Why a Northern Sawmill and Biomass Power Plant are Key to the Survival of North Ontario

As we reach the halfway point of Premier Ford’s mandate until the 2022 provincial election, Ontarians from across the political spectrum can agree that addressing the needs of Northern Ontario is critical – especially for a Premier who campaigned on standing up for Northern Ontario businesses and skilled workers.


Premier Ford’s mandate for supporting Northern Ontario’s economic development, namely in the forestry sector, is fleshed out in the 2018 Made-in-Ontario Environment Plan and the Draft Provincial Forestry Strategy. In both strategies, the Government commits to supporting local businesses that innovative with sustainable forestry practices that both transition the industry toward a low-carbon future while continuing to provide viable, long-term career paths for Northern Ontarians. These strategies also highlight the need for meaningful First Nations participation and leadership in forestry. For example, applying the Indigenous Traditional Knowledge from millennia of First Nations stewardship unlocks innovative practices for environmental sustainability, like reforestation.


A January announcement from the Ministry of Energy, Northern Development, and Mines to invest in Northeast economic development demonstrates how supporting Northern businesses and encouraging Indigenous leadership goes hand-in-hand.


A perfect example of the kind of business Premier Ford should recognize to deliver on his mandate is Hornepayne Lumber (a commercial sawmill) and Hornepayne Power (a grid-connected biomass cogeneration plant). Located just outside the Township of Hornepayne, Hornepayne operations are sustainably integrated: wood waste produced by the sawmill is used as the power plant’s source of biomass fuel to produce electricity, while excess heat from the plant is recycled to dry wood for product finishing at the sawmill. We also plant 2.5 million diverse species of trees to support a sustainable forestry sector that offers Northern Ontario’s skilled workers with a viable, long-term career path.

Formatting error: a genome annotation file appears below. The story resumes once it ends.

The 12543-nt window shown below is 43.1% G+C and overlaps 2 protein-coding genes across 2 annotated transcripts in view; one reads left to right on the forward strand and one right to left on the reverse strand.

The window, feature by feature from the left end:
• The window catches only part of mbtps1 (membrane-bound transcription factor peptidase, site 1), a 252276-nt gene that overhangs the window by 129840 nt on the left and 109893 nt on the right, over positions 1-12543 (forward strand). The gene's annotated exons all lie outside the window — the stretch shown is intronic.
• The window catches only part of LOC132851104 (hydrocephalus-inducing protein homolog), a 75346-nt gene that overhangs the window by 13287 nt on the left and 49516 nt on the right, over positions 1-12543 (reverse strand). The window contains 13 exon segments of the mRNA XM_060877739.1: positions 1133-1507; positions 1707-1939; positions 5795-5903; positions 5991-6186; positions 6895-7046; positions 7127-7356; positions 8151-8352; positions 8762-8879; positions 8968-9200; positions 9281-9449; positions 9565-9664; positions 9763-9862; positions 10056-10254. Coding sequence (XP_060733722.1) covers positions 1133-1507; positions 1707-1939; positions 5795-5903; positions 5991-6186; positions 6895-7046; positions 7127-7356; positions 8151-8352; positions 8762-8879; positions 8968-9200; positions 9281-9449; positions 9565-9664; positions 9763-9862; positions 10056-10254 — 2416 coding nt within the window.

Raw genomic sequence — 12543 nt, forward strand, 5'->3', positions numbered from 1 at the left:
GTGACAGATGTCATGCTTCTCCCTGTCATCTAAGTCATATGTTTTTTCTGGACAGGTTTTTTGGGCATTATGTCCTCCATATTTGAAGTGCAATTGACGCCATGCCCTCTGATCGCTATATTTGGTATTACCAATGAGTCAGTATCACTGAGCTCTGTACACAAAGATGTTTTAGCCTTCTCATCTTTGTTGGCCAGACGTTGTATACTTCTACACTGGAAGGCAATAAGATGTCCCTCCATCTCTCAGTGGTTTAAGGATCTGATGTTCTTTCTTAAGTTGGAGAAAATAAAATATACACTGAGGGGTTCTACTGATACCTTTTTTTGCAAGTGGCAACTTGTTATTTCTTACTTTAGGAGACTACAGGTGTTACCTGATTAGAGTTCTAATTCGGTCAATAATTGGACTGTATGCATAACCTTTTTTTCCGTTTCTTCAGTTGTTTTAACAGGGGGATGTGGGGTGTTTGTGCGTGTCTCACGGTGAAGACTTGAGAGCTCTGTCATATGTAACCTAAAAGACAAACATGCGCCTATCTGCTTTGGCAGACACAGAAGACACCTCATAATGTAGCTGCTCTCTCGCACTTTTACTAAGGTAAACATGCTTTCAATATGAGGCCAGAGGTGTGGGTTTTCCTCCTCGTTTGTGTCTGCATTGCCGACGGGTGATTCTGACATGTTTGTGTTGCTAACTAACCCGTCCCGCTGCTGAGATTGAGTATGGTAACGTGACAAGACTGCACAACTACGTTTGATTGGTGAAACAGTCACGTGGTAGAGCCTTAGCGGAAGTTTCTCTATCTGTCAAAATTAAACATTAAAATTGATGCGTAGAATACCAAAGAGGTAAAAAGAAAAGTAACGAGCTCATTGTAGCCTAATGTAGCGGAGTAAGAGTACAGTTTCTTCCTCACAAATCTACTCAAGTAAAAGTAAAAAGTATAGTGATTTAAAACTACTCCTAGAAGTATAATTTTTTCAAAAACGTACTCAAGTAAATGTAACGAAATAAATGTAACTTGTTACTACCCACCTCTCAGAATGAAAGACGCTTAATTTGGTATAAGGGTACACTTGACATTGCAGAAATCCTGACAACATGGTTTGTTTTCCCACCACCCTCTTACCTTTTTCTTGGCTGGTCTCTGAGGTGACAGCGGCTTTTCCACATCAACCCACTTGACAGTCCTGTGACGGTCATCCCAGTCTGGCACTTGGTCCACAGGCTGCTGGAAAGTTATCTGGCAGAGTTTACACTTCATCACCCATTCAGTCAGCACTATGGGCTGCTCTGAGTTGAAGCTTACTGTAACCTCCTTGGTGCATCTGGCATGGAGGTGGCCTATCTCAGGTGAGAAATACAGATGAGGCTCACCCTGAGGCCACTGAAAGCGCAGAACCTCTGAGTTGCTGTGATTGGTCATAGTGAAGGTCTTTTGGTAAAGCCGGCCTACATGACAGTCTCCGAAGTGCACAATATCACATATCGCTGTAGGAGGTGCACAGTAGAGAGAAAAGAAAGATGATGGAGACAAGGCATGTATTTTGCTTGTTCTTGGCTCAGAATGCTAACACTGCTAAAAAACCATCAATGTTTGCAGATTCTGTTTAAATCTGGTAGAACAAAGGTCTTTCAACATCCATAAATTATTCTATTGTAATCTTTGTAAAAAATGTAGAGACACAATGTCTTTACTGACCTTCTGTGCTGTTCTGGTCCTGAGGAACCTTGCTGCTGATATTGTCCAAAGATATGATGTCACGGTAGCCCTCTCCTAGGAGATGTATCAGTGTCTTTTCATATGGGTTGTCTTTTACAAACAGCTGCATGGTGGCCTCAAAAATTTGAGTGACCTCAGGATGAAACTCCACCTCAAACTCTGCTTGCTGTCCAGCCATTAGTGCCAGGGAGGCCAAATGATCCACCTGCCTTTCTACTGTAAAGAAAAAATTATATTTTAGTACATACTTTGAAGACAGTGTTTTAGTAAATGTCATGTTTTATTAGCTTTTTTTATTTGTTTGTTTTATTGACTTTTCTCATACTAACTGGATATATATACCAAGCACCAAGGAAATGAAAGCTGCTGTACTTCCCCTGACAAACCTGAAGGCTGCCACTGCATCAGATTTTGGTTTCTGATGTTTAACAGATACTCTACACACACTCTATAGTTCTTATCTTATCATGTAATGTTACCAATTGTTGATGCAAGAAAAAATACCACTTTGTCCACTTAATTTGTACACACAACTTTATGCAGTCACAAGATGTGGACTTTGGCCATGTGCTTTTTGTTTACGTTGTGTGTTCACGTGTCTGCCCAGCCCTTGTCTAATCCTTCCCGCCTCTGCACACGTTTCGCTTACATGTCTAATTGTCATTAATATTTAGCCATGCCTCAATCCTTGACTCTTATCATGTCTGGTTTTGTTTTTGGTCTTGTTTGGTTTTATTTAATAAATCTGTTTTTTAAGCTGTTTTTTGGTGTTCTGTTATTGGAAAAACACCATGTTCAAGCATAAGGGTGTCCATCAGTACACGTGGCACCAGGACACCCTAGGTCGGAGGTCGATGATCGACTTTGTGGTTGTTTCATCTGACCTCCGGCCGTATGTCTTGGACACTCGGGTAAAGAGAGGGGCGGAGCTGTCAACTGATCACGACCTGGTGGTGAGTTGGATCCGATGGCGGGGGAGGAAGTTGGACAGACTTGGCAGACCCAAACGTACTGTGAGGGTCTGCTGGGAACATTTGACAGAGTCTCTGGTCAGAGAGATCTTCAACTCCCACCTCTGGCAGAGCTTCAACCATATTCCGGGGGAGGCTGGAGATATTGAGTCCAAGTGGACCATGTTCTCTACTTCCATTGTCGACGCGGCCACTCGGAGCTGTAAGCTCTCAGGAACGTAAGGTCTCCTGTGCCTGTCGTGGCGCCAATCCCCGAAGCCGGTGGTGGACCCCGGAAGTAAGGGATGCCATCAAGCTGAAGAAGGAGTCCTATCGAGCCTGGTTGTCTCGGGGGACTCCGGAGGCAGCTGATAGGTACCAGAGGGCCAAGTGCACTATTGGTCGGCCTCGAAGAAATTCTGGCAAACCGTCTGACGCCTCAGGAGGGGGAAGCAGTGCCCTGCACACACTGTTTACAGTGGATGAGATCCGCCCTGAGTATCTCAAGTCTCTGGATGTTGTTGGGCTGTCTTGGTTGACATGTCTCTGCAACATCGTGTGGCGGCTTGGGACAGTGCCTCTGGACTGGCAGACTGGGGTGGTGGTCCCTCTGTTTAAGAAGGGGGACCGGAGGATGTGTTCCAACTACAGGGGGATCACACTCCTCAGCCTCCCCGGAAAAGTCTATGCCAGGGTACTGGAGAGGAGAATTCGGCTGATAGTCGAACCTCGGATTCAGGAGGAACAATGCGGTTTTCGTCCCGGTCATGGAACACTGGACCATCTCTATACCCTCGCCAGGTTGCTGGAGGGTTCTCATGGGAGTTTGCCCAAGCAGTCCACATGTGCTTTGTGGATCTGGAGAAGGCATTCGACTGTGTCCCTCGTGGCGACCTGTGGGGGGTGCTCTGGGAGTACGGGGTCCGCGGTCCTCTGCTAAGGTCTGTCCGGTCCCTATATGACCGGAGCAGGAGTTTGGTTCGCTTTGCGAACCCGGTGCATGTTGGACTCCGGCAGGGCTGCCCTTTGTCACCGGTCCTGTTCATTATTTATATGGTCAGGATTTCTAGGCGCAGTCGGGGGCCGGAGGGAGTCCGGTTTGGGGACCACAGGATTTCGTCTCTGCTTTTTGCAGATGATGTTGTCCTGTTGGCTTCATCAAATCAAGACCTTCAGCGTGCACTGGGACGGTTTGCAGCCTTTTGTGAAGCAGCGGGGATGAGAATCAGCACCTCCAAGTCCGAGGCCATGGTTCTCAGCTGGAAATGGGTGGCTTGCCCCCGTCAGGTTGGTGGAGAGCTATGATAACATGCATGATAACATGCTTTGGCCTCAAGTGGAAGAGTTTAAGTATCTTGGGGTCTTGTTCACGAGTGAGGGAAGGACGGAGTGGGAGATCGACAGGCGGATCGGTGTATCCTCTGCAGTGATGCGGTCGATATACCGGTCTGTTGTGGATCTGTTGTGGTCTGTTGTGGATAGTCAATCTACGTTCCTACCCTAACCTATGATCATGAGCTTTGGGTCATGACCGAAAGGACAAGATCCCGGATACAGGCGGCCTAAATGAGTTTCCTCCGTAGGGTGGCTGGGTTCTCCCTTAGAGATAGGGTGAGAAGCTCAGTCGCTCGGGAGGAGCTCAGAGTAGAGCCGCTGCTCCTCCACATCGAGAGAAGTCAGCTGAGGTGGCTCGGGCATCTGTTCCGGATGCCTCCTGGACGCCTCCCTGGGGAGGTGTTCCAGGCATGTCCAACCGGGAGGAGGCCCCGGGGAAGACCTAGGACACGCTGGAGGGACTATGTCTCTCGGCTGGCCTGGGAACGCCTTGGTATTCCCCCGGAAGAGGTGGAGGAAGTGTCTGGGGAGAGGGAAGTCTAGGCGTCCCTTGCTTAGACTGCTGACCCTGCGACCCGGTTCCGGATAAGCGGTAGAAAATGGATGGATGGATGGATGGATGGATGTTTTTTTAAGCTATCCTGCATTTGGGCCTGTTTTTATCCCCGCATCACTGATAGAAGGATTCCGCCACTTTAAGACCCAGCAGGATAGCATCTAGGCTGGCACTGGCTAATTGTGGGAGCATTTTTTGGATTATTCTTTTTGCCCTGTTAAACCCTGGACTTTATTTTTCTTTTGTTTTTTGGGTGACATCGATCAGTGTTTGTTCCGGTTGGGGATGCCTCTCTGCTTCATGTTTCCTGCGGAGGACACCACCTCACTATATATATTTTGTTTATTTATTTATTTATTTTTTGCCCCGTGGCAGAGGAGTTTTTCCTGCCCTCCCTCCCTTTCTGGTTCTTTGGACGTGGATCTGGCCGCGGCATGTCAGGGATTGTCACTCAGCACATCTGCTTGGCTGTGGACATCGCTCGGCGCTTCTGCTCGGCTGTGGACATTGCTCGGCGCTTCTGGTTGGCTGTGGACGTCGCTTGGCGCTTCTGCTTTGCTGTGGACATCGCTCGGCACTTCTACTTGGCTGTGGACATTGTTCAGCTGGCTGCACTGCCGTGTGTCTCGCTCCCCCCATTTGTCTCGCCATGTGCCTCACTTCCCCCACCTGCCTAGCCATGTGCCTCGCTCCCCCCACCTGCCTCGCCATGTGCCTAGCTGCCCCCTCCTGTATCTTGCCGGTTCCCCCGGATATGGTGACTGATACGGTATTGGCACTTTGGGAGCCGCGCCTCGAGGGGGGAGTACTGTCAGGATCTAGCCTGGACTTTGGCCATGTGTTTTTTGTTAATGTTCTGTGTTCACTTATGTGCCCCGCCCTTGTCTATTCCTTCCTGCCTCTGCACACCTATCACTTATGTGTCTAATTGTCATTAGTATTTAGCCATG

Hornepayne operations are a vital job centre for the Township, creating over 530 direct jobs and indirect jobs, like machine operators at the sawmill, power plant technicians, and truck drivers. While many other renewable energy generation projects rely on automation, Hornepayne has been the key to building up the local economy.


Hornepayne operations also invest in the community, contributing over $120,000 in voluntary support to the Township. With First Nations as our equity partners and shareholders, they receive direct revenue that they reinvest into our communities’ infrastructure, local economies, and create career pathways for Indigenous elders and youth.


Our investment in Hornepayne is a major lifeline for a community that has lost over a quarter of its population in the past 20 years, and we work closely with Mayor Cheryl Fort to retain and attract skilled workers and families.


When these operations became financially unviable in 2015 and 2016, the Township was devastated. In 2017, our three First Nations communities – Missanabie Cree, Chapleau Cree, and Netmizaagamig Nishnaabeg (Pic Mobert) –worked with an entrepreneur to raise $4 million and restored Hornepayne operations, which was key to revitalizing the local economy.


Hornepayne’s energy contract expires in 2024. We ask Premier Ford and Minister Greg Rickford to recognize the vital impact that Hornepayne has on our community. It is a Made-in-Ontario model for First Nations leadership and a sustainable forestry sector, with room for growth. The time is now this Government to show their support for Northern Ontario and keep our region open for business.



Chief Keith Corston (Chapleau Cree First Nation),
Chief Jason Gauthier (Missanabie Cree First Nation),
Chief Johanna Desmoulin (Netmizaaggamig Nishnaabeg)



This Media Release